The buzz around cleantech is getting louder in India.

Prithvi Sustainability Innovation and Technology Fund, with a proposed corpus of $150 million, is the newest fund set to make India-centric investments in companies that provide solutions to address air, water and soil contamination. It is promoted by Shankar Rele, CEO of investment advisory, and Pramod Sheddy.

Talking to VCCircle, Rele said, they expect a first close of the fund by January 2010 at $100 million and a final close in March.  Prithvi is tapping overseas investors including institutions, high networth individuals and hedge funds in the US and UK. The fund is simultaneously in talks with investee companies and will make investments after the first close.

It is looking at emerging areas such as biofuels, air and water pollution management, soil conservation and organic farming, besides renewable energy sectors like solar power and wind, solid waste management, biomass combustion, co-generation systems, rainwater harvesting, waste water treatment and recycling technology. Rele believes that while profitability models have not yet been tested, the space was getting bigger day by day.

Cleantech sector covers knowledge-based products or services that improve operational performance, productivity, or efficiency while reducing costs, inputs, energy consumption, waste, or pollution.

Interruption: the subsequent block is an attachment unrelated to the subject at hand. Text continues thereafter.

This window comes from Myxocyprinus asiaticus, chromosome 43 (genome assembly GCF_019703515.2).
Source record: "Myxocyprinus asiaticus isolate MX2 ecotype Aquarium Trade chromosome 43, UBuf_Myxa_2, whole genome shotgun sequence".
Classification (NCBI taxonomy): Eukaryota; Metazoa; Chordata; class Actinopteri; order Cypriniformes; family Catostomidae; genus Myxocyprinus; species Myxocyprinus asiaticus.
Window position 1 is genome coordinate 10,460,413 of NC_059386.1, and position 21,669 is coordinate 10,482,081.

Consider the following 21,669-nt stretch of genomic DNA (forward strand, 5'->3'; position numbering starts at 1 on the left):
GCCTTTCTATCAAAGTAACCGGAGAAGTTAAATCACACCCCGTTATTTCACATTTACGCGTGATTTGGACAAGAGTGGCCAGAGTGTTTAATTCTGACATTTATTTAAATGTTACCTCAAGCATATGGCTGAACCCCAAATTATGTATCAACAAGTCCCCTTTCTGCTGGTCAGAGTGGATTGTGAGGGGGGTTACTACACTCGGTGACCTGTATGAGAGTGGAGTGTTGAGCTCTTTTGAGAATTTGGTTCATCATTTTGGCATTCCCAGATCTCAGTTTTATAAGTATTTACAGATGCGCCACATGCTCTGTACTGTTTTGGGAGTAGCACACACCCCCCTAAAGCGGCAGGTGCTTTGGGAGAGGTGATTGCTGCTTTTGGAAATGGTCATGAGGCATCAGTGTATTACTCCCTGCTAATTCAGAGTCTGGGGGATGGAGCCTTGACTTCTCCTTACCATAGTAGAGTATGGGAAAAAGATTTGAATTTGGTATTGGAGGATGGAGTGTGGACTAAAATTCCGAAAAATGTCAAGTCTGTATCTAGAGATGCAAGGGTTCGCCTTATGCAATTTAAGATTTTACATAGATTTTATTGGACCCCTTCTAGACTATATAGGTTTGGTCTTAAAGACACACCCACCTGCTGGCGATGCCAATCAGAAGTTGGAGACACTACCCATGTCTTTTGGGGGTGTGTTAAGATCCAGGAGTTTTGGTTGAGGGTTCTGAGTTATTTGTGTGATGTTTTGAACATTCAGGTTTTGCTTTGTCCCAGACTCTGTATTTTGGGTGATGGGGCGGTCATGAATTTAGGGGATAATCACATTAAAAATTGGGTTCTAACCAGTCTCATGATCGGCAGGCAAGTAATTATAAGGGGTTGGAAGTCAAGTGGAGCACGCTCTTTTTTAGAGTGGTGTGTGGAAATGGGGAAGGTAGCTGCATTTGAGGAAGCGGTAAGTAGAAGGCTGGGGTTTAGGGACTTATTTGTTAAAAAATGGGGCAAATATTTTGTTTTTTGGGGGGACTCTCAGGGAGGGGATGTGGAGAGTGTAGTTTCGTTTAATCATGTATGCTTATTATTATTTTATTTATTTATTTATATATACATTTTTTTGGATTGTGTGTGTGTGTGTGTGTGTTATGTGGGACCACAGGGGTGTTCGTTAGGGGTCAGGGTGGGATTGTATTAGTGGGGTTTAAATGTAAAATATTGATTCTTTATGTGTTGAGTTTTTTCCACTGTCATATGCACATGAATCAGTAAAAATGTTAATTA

Private equity and Venture capital investments have increased by nearly 10 times in the sector from $30 million in 2006 to $300 million in 2008, according to a report by Ernst & Young. Most funds have cleantech as one of their investment themes in India. Several cleantech focused private equity funds have also established their presence in India. These include the $200 million South Asia Clean Energy Fund, backed by Global Environment Fund and Yes Bank. Aloe Private Equity is also another cleantech focused fund seeking opportunities in India and China.

At the Cleantech Forum XXIV in Delhi, Alok Bhargava, executive director, IL&FS Investment Managers Ltd, said, they were strongly focused on environment and socially inclusive sectors. The firm already has investments worth Rs 300 crore in four companies so far in wind power and waste management projects.

Speaking about deal flow and return on investment, Manoj Gupta, VP, Nexus Venture Partners, said, “today, there are lot more investors chasing less fundable companies, and there is appetite for cleantech investments.” He also stated that it is a new sector and entrepreneurs are still trying to understand the category. “I see a lot of very early stage companies, which in the next 2-3 years will become a lot more fundable,” added Gupta.

Ajay Mehta, chairman of Crossover Advisors Pvt Ltd, said, overseas investors were keen on investing in Indian cleantech space. The problem here is about creating a viable business opportunity for the money that is invested. “There has to be a revenue model, return on investment and an operating structure for the security of assets. That is still missing,” he added.

Leave Your Comment(s)